Table of Contents
- 1 Digital Signature
- 1.1 Digital signature Vs Electronic signature?
- 1.2 Steps to generate Public and Private key :
- 1.3 What’s the process of applying the Digital Signature
- 1.4 Verifying the Signature
- 1.5 Digital certificate
A digital signature is a technique used to validate the authenticity and integrity of a message, software or digital document. As the digital equivalent of a handwritten signature or stamped seal, a digital signature provides far better security, and it is intended to solve the problem of tampering and impersonation in digital communications.
In other words, the digital signature is an authentication mechanism that enables the creator of the message to attach a code that acts as a signature.
Digital signature Vs Electronic signature?
An electronic signature is an electronic symbol attached to a contract or other record, used by a person with an intent to sign. In contrast, digital signature guarantee that an electronic document is authentic.
Electronic Signature: An electronic signature, or e-signature, refers to data in electronic form, which is logically associated with other data in electronic form and which is used by the signatory to sign. This type of signature provides the same legal standing as a handwritten signature as long as it adheres to the requirements of the specific regulation it was created under
Digital Signature: A digital signature is a mathematical scheme for verifying the authenticity of digital messages or documents. A valid digital signature gives a recipient a very strong reason to believe that the message was created by a known sender and that the message was not altered in transit .
How digital signatures work?
Digital signatures are based on public-key cryptography, also known as assymetric cryptography . Using a public key algorithm, one can generate public and private keys that are linked to each other.
Digital signatures work because public key cryptography depends on two mutually authenticating cryptographic keys. The individual who is creating the digital signature uses their own private key to encrypt signature-related data and the only way to decrypt that data is with the signer’s public key. This is how digital signatures are authenticated.
Digital signature technology requires all the parties to trust that the individual creating the signature has been able to keep their own private key secret. If by any chance someone else gets access to signer’s private key, then they can create fraudulent digital signatures in the name of the private key holder.
Steps to generate Public and Private key :
Let’s see how to generate and implement digital signature
a) Command to Generate Private key:
>openssl genrsa -aes256 -out rsa.private 2048
The above command generates a private key “rsa.private”. Once executed successfully you should see below output.
b) Command to Generate Public key:
>openssl rsa -in rsa.private -out rsa.public -pubout -outform PEM
The above command generates a public key named “rsa.public”. Once executed successfully you should see below output.
c) Generate Self-signed certificate using Private key
>openssl req -new -x509 -days 365 -key SelfSignedCA.key -out SelfSignedCA.cer
Once executed successfully you should see below output.
What’s the process of applying the Digital Signature
Step1: When we process the document for digital signature, a unique fingerprint (called a hash) of the document is created using a mathematical algorithm (SHA, MD5 etc). This hash is specific to this particular document; even the slightest change to the document would result in a different hash.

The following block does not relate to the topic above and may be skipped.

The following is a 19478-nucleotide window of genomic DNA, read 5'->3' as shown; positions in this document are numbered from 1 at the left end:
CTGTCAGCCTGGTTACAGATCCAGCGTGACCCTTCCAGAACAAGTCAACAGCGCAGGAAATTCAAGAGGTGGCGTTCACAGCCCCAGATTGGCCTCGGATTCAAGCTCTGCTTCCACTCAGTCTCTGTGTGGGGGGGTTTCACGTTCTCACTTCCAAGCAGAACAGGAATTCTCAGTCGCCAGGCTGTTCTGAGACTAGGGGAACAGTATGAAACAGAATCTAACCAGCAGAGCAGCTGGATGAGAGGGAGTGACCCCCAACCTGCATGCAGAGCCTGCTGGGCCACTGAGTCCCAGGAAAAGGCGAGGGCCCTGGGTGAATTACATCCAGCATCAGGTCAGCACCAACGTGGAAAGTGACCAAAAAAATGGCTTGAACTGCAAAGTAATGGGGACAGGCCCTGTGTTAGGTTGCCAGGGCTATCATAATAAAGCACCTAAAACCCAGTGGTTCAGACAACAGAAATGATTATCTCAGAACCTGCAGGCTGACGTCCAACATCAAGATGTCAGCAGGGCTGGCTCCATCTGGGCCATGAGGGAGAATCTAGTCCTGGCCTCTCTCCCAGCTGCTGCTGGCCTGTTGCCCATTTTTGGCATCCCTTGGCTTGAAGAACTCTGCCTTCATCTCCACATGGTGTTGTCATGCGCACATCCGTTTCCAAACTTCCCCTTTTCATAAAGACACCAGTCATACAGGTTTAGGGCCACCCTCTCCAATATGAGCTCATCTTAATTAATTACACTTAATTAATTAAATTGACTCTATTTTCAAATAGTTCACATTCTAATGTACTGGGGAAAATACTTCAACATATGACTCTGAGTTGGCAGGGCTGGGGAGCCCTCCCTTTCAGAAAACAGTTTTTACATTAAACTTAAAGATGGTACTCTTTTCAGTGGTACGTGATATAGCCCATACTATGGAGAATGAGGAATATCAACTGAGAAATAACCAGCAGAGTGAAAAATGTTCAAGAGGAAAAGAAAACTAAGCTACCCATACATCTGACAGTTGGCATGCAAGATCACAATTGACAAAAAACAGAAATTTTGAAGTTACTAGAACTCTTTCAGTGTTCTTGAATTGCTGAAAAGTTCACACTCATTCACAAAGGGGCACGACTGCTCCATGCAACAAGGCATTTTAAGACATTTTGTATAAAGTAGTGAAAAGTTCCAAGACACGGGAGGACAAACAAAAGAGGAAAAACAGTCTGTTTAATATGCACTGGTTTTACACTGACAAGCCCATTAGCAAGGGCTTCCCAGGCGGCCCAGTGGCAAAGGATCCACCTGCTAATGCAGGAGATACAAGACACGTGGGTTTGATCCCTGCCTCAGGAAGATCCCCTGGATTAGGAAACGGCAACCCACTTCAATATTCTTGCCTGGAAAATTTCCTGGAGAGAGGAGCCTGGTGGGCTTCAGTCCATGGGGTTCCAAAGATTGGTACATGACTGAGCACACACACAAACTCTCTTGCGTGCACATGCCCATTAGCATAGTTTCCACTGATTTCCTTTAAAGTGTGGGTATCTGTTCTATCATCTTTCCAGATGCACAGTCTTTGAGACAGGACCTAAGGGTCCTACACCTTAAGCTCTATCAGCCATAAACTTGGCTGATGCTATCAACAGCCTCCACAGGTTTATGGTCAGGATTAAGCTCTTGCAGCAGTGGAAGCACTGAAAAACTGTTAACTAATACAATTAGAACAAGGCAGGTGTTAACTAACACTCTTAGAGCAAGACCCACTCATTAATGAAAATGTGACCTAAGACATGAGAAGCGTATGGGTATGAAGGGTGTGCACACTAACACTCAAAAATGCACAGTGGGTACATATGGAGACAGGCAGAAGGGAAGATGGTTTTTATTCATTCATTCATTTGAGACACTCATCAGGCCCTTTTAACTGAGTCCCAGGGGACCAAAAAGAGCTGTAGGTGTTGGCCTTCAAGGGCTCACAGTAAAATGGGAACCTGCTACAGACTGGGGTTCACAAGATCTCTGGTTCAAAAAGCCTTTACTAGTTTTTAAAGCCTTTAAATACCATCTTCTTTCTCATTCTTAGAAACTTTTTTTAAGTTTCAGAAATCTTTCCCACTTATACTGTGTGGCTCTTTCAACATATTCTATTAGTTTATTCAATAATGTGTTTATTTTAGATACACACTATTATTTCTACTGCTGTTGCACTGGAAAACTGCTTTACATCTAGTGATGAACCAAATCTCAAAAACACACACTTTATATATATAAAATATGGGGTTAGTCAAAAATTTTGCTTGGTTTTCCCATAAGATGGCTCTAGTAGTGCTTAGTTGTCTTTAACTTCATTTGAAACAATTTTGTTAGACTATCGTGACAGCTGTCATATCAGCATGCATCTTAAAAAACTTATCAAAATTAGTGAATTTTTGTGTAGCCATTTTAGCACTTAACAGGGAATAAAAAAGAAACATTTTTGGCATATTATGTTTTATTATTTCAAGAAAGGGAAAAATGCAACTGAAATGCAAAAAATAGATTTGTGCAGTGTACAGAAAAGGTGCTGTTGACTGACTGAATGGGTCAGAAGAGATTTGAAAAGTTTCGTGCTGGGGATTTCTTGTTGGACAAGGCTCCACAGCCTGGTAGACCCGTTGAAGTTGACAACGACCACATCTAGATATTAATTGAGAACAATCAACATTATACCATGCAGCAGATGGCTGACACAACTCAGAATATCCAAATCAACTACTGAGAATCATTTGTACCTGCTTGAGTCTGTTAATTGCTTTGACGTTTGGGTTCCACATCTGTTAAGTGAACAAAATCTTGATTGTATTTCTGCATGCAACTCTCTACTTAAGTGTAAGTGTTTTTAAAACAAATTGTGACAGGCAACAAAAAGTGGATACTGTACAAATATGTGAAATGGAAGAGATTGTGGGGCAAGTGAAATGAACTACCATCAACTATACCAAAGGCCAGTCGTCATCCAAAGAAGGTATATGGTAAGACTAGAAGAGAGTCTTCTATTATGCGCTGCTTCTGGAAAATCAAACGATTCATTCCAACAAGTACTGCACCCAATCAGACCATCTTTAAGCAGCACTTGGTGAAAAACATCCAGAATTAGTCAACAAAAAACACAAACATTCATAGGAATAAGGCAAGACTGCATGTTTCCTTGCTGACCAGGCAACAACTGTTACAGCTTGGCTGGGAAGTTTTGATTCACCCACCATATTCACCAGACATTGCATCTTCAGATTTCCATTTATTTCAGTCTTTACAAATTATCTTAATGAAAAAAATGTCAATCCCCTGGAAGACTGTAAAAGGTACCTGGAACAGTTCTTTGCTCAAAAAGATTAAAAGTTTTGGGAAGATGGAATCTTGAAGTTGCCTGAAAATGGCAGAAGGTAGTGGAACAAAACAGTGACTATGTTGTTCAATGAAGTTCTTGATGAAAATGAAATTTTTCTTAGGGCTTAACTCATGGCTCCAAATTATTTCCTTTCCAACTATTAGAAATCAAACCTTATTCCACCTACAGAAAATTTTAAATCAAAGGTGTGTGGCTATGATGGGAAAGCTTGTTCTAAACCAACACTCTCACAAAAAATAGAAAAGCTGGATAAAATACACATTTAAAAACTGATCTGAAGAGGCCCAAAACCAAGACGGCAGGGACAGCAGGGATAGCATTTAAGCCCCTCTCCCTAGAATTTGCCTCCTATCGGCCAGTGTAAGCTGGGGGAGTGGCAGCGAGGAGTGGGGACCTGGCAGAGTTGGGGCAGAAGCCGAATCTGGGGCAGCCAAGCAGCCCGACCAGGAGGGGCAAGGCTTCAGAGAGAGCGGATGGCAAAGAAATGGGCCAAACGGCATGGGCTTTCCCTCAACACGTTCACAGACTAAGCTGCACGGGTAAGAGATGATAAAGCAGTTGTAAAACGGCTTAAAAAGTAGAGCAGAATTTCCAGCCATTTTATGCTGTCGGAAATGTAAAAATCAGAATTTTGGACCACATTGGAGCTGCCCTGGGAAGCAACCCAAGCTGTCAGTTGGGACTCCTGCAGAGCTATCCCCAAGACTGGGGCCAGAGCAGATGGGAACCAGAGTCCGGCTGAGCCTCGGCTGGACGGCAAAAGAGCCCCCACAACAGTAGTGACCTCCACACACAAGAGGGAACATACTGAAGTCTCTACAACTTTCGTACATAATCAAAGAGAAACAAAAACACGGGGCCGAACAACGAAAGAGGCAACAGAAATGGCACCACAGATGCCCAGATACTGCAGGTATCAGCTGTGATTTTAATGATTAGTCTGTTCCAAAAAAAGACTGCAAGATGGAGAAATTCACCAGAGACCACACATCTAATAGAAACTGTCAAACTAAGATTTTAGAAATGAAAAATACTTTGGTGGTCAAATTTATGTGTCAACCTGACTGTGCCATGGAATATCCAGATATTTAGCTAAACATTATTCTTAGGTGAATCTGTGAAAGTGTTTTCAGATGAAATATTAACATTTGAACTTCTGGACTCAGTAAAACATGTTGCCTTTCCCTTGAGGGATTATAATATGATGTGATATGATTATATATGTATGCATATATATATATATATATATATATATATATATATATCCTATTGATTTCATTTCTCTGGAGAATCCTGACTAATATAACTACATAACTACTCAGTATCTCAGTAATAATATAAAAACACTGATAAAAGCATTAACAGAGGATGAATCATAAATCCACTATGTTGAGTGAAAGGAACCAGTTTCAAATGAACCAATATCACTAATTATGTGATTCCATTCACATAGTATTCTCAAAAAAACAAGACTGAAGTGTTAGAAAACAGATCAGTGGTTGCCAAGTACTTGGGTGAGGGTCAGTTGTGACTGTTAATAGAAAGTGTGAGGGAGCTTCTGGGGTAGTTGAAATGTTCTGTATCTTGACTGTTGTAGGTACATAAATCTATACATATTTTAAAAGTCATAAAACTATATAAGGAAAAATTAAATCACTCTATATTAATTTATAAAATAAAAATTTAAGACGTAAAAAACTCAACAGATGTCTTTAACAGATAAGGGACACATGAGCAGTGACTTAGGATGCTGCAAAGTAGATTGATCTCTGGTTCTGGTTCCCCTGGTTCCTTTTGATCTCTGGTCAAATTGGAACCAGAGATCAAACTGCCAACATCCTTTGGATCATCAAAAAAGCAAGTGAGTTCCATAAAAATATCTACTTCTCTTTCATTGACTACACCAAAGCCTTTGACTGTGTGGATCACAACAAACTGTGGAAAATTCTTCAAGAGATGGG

Step2: The hash is encrypted using the signer’s private key. The encrypted hash and the signer’s public key are combined into a digital signature, which is appended to the document.
Step3: The digitally signed document is ready for distribution.
Verifying the Signature
- When you open the document in a digital signature-capable program (Adobe Reader, Microsoft Office), the program automatically uses the signer’s public key and it was included in the digital signature with the document to decrypt the document hash.
- The program calculates a new hash for the document. If this new hash matches the decrypted hash from Step 1, the program knows the document has not been altered and displays messaging alone the lines of, “The document has not been modified since this signature was applied.”
A digital certificate, an electronic document that contains the digital signature of the issuing certificate authority, binds together a public key with an identity and can be used to verify that a public key belongs to a particular person or entity.
Classes of digital certificate
There are three different classes of Digital Signature Certificates:
Class 1 Certificate:
Class 1 certificate provides a basic level of security and is used in environments with a low risk of data compromise. It cannot be used for legal business documents as they are validated based only on an Email ID and Username.
Class 2 Certificate:
Class 2 digital signatures authenticate a signee’s identity against a pre-verified database. Class 2 digital signatures are used in environments where the risks and consequences of data compromise are moderate. Mostly used for e-filing of tax documents, including income tax returns and Goods and Services Tax (GST) returns.
Class 3 Certificate:
Class 3 digital signatures are used for e-auctions, e-tendering, e-ticketing, court filings and in other environments where threats to data or the consequences of a security failure are high.
The highest level of digital signatures. Class 3 signatures require a person or organization to present in front of a certifying authority to prove their identity before signing.
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